WELCOME TO THE HAPPY FARM SERIES
When the Rain Falls
The meeting outside John’s farm
Me and my truck got caught in a rain storm. Our weather can be strange — one minute the sun is shining brilliantly, and the next, the sky turns grey and before you know it, you are caught in a deluge. I was in my truck outside John’s gate in a deluge. I could hear the deep ghaut behind me gushing and rushing, turning into a river, taking water down to the sea.
Not bothered because I knew it would be over just as quickly as it came, I relaxed into my seat, now worn but worn to the shape of my back and spine — this seat knew the position I like.
My thoughts drifted to John. I had not seen him in a while and hoped he was okay. A still-warm banana bread rested next to me. He would enjoy it. I hope it didn’t translate into him giving three hands of bananas to take home, for it was having too many bananas that got me to baking in the first place.
The rain soon quieted to a few soft drops on the roof of my truck. Rapidly wiping the steamed up glass, I looked outside to see if was okay to leave the vehicle and make a dash for John’s farm.
The view through the glass was absolutely stunning. A layer of clouds hung low on top far hills, while the near fog was being quickly dissipated by a sun that was already peeking its head through another set of clouds dancing about the sky, threatening more rain.
The mix of sun rays and water droplets in the air created what seemed like a million prisms shimmering and glowing in the fresh air. I remained still. The feeling was that of an enchanted forest. I did not want to disturb a thing. And then there was a soft rustle.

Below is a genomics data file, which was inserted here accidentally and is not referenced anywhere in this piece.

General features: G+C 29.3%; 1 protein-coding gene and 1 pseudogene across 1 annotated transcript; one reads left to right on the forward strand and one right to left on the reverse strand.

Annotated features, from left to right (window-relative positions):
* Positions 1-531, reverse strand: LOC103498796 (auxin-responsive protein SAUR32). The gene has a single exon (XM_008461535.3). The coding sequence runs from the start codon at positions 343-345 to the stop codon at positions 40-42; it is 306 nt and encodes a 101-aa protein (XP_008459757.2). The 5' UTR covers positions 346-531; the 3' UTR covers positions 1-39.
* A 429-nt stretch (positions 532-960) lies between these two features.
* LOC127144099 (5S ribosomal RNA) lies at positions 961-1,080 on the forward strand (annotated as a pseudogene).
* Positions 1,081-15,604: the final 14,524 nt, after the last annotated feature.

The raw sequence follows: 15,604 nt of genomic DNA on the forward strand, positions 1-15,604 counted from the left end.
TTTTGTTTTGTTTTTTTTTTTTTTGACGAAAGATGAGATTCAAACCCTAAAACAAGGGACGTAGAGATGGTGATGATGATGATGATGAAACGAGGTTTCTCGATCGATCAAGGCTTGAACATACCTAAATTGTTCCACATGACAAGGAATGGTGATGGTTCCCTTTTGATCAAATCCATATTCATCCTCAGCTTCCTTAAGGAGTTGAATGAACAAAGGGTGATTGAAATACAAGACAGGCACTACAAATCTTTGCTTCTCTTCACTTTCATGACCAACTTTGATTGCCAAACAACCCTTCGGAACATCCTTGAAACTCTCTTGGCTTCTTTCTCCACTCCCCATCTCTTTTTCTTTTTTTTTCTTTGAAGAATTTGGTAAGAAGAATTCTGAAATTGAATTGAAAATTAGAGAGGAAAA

It was very quiet as if the rustler didn’t want cause any disturbance. So in tuned was it to the magic of the moment, that breaking the spell would be the eighth deadly sin.
I turned my head towards the sound. Few things rustle in our bush. If it was not some largish bird, then it was either a monkey, a wild pig or a human. The monkey and the wild pig I can handle. Sometimes, not so much so, the human.
A tall non-bearing fruit tree was on the edge of the ghaut. The rustler was either up in that tree or hiding behind it.
I let out one of my half-arsed whistles, while telling myself, you really need to learn to whistle. John had a loud, shrill one that I envied.
The small shrubs next to the tree parted and a head topped with dreadlocks appeared. Then shoulders, arms, back and legs — a long, lean, naked, brown body — beautiful.
The person slowly straightened himself, with me looking anxiously to see if I recognized him, since the body was not providing any clues.
At the moment the face turned towards me, the sky brightened, the prisms of light seemed to have stopped shimmering for long enough to provide a steady glow, that by some geometric permutation, landed the rays right on him — the face of Mystic Man.
I. Trudie Palmer